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Paul Duffy
Paul Duffy

Paul Duffy is an Irish archaeologist who has worked on diverse projects in Ireland, France and Australia. He has been writing fiction for several years and has had stories longlisted for the Bridport Prize and shortlisted for the Over the Edge New Writer of the Year Competition. As a shortlisted author for the Francis McManus Award, he has had a work of short fiction recorded and broadcast on RTE 1 (Irish national radio).  

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Shattered   (Page 1 of 3)

Healy’s voice faltered as the woman with the dark hair moved down the aisle. His fingers tightened on the edge of the lectern, their fleshy pads seeking a sharp edge, a screwhole, a splinter. Instinctively, they sought a stab of pain to give a voice to the confronting scene of her departure. His fingers pressed nothing but bland chipboard. He internalised, slowed his words and drew out each sound to mask the disconnect. It was a thin stratagem, exposed by the silence that sank from the end of his sentence as the heavy auditorium door slid its way towards shut. The sound of the mechanism clicking closed echoed in dissonant punctuation through the ghost of his last syllable. She had sabotaged him. His wife had sabotaged him. It was a minor lapse but heads turned nonetheless, following his static eyes to the back of the room. Healy roused himself and continued reading, pushing uphill now towards the end of his composition. His charged eyes gave a last sweep of the half-filled auditorium, urging the faces there back into the story. But it was done and his performance damaged.


The ending pawed its way out onto the air, weak and exposed and lost of context. It died a death. A pause, then applause broke like glass and he stepped back from the podium. A painful smile barbed his face as he masqueraded appreciation with something between a bow and a nod. The compère emerged onstage clapping through a limp A4 sheet and explained again that the author unfortunately had not the time for questions today but he could be reached, as ever on his blog. The smile had tightened on his face, full of fang by the time he stepped behind a curtain and stalked through the backstage area hounded by the diminishing clapping. Outside, he planted his hands against the bare blocks of the theatre wall and he drew his leg back to kick at nothing in particular. His foot hovered in space, full of inert energy before he returned it to the ground propelling the word ‘Bitch’ through his lips. Despite the cold terseness that had grown, slow and sly as crystal between them these last few months, Deirdre’s act had appalled him. Her exit had accomplished what she was best at. She had degraded him in public and caused his words to become grasping, embarrassing things.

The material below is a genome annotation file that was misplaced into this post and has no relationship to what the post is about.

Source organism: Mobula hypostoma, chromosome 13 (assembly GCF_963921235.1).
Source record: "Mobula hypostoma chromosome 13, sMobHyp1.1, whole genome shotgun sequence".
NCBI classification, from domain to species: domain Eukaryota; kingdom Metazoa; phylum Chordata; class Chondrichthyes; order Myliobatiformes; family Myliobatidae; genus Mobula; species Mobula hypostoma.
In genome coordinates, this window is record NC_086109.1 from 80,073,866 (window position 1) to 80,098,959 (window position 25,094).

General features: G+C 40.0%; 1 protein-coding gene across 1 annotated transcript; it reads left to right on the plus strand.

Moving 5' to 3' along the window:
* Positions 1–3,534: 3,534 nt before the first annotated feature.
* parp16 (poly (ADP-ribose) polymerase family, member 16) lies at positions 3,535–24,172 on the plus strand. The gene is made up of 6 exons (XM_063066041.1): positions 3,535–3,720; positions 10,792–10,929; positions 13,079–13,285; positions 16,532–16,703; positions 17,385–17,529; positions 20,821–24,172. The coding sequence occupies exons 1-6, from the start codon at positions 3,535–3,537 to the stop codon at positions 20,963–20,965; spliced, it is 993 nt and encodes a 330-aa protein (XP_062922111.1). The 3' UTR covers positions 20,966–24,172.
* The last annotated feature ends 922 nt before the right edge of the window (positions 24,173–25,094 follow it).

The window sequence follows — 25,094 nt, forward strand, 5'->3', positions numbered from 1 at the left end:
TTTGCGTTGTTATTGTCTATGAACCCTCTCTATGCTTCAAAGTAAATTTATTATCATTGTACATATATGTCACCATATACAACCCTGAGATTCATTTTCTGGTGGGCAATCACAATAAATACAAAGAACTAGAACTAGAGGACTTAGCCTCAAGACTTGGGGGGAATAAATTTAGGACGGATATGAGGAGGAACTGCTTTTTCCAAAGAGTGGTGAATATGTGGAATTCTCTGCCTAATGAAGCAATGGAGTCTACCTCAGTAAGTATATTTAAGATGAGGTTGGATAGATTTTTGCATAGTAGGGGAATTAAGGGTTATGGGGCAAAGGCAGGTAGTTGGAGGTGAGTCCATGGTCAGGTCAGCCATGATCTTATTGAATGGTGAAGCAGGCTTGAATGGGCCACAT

Healy barely had time for a cigarette before people began coming out into the foyer. He could see eyebrows raising and lowering as they discussed the minor scandal in hushed, delighted voices. In the foreground, a stack of his books sat arranged on a stall. Hardback copies propped each other up, the gloss of the fly covers reflecting the hard electric light in ripples. Insistent and tawdry.